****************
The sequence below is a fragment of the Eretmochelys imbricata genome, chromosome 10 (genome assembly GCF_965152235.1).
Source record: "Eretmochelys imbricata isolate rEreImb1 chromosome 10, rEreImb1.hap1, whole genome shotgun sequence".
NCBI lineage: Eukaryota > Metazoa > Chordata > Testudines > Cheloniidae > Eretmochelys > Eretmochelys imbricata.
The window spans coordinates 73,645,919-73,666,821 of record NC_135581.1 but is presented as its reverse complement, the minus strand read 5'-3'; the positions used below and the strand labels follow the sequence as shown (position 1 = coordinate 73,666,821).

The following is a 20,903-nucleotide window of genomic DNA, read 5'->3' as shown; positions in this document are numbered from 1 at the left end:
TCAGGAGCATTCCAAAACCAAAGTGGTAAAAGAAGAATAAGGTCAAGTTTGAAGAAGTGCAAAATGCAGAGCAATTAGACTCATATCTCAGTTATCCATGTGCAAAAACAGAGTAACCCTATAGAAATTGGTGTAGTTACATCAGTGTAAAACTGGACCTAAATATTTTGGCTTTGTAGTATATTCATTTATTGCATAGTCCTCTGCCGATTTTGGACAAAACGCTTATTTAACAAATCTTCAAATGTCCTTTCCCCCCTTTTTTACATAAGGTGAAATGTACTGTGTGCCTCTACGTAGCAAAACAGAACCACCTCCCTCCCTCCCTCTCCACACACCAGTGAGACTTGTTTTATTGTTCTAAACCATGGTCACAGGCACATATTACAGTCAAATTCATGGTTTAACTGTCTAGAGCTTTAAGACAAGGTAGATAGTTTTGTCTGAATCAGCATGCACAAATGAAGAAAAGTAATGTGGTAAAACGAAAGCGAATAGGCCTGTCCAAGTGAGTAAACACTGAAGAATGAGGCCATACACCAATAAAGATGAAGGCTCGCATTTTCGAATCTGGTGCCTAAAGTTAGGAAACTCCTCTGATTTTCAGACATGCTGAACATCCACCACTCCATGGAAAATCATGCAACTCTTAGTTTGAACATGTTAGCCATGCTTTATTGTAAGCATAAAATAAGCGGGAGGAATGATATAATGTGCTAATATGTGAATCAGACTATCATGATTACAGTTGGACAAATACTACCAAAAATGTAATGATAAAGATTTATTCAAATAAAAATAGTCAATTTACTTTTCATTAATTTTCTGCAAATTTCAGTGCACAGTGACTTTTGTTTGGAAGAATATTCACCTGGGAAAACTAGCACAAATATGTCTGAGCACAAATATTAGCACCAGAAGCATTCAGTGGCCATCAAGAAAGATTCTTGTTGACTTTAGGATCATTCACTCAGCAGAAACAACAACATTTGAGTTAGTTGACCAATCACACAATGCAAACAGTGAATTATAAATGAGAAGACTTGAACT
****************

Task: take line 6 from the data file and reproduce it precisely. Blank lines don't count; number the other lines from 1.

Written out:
TCAGGAGCATTCCAAAACCAAAGTGGTAAAAGAAGAATAAGGTCAAGTTTGAAGAAGTGCAAAATGCAGAGCAATTAGACTCATATCTCAGTTATCCATGTGCAAAAACAGAGTAACCCTATAGAAATTGGTGTAGTTACATCAGTGTAAAACTGGACCTAAATATTTTGGCTTTGTAGTATATTCATTTATTGCATAGTCCTCTGCCGATTTTGGACAAAACGCTTATTTAACAAATCTTCAAATGTCCTTTCCCCCCTTTTTTACATAAGGTGAAATGTACTGTGTGCCTCTACGTAGCAAAACAGAACCACCTCCCTCCCTCCCTCTCCACACACCAGTGAGACTTGTTTTATTGTTCTAAACCATGGTCACAGGCACATATTACAGTCAAATTCATGGTTTAACTGTCTAGAGCTTTAAGACAAGGTAGATAGTTTTGTCTGAATCAGCATGCACAAATGAAGAAAAGTAATGTGGTAAAACGAAAGCGAATAGGCCTGTCCAAGTGAGTAAACACTGAAGAATGAGGCCATACACCAATAAAGATGAAGGCTCGCATTTTCGAATCTGGTGCCTAAAGTTAGGAAACTCCTCTGATTTTCAGACATGCTGAACATCCACCACTCCATGGAAAATCATGCAACTCTTAGTTTGAACATGTTAGCCATGCTTTATTGTAAGCATAAAATAAGCGGGAGGAATGATATAATGTGCTAATATGTGAATCAGACTATCATGATTACAGTTGGACAAATACTACCAAAAATGTAATGATAAAGATTTATTCAAATAAAAATAGTCAATTTACTTTTCATTAATTTTCTGCAAATTTCAGTGCACAGTGACTTTTGTTTGGAAGAATATTCACCTGGGAAAACTAGCACAAATATGTCTGAGCACAAATATTAGCACCAGAAGCATTCAGTGGCCATCAAGAAAGATTCTTGTTGACTTTAGGATCATTCACTCAGCAGAAACAACAACATTTGAGTTAGTTGACCAATCACACAATGCAAACAGTGAATTATAAATGAGAAGACTTGAACT